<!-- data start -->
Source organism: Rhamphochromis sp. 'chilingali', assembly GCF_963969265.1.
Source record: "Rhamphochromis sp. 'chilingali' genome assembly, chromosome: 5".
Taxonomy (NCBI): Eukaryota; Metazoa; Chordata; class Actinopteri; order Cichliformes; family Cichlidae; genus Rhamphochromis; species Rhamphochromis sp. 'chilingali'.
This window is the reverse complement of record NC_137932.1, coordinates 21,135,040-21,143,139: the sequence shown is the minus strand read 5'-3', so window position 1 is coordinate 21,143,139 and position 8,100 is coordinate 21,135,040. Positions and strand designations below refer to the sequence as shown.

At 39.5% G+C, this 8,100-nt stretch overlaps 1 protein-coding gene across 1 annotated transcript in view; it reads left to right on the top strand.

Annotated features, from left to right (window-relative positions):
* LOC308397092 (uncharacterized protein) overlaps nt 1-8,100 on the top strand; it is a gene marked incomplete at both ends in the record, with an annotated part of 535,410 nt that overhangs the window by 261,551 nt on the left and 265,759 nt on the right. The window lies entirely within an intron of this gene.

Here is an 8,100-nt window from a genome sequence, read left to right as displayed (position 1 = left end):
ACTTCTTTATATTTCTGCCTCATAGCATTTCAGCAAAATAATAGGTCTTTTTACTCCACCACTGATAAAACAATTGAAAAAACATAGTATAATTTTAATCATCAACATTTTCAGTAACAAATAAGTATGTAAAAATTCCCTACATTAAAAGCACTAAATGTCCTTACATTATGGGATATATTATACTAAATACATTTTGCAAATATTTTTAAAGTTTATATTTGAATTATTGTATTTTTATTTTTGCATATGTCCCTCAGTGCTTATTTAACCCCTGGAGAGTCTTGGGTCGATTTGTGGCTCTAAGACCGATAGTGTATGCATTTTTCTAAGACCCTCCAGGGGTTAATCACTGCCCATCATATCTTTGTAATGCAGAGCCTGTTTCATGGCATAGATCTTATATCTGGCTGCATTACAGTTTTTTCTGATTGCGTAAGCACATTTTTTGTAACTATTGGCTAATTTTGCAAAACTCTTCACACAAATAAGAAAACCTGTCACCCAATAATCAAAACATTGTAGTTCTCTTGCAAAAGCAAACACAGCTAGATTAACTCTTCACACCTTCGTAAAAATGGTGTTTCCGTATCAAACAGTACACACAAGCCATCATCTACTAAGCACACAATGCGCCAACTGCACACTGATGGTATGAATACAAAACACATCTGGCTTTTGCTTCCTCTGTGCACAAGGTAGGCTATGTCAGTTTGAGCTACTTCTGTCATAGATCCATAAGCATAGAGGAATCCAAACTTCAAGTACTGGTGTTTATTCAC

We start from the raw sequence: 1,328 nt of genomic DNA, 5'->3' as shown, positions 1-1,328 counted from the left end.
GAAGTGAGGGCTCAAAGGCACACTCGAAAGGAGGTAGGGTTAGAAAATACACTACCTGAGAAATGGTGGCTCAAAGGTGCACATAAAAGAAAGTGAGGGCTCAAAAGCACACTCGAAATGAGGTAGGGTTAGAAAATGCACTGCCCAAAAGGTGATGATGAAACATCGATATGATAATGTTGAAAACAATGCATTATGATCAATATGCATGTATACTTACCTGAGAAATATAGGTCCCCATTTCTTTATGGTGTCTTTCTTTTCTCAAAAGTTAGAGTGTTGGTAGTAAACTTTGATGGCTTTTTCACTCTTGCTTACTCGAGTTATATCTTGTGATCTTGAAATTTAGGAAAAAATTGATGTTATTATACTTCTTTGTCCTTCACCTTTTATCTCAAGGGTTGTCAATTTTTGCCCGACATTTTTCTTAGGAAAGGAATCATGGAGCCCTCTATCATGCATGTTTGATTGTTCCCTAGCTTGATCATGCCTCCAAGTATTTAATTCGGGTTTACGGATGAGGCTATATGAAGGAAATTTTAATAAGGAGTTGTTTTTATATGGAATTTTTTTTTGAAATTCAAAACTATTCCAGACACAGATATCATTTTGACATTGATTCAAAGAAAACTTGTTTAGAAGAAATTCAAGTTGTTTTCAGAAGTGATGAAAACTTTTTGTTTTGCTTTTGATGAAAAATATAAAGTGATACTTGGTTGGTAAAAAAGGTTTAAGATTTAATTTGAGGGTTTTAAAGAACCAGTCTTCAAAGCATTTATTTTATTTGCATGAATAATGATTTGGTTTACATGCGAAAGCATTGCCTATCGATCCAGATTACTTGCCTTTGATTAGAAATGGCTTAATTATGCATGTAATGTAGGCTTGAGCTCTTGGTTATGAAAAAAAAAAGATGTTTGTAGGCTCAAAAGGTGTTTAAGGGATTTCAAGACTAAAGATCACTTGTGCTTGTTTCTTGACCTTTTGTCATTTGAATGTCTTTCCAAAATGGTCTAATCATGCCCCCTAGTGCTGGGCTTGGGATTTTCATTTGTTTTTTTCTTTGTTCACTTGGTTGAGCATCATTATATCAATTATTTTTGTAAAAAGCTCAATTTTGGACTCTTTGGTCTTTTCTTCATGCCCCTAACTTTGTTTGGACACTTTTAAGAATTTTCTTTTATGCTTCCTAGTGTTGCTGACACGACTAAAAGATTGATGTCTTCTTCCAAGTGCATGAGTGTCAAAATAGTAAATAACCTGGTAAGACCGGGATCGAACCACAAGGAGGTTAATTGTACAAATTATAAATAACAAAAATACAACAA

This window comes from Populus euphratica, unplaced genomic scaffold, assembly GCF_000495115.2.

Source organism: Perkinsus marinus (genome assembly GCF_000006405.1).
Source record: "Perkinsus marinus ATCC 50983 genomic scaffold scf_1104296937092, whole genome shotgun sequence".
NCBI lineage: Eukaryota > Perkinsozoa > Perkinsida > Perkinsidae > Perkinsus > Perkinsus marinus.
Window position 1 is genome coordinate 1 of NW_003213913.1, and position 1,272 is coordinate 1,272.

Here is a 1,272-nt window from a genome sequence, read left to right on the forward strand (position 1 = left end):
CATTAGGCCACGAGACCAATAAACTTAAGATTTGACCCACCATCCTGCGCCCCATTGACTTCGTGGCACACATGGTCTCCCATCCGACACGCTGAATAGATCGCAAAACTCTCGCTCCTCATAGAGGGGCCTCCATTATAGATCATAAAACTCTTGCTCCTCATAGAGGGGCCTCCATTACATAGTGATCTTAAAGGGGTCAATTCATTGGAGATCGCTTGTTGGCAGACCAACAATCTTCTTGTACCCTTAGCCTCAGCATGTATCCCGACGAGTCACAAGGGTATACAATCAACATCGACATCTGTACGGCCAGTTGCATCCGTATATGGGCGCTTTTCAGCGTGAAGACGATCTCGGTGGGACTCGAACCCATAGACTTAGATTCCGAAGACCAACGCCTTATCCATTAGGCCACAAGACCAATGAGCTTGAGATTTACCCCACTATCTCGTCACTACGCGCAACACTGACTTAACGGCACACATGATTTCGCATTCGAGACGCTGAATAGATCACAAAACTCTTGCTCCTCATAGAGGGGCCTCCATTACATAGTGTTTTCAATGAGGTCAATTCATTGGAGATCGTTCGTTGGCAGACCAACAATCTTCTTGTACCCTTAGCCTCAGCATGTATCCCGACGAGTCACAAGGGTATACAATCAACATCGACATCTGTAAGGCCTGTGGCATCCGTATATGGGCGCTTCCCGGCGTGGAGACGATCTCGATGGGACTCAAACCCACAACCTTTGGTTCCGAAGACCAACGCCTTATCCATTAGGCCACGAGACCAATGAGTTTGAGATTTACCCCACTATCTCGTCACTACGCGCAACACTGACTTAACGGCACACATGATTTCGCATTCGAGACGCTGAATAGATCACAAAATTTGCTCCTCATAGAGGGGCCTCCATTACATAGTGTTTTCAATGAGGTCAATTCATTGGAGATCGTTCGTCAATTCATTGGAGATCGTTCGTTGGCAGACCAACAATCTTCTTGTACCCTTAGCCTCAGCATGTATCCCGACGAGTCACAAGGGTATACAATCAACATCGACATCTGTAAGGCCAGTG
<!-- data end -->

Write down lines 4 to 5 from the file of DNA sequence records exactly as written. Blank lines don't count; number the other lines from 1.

This window is the reverse complement of record NC_137932.1, coordinates 21,135,040-21,143,139: the sequence shown is the minus strand read 5'-3', so window position 1 is coordinate 21,143,139 and position 8,100 is coordinate 21,135,040. Positions and strand designations below refer to the sequence as shown.

At 39.5% G+C, this 8,100-nt stretch overlaps 1 protein-coding gene across 1 annotated transcript in view; it reads left to right on the top strand.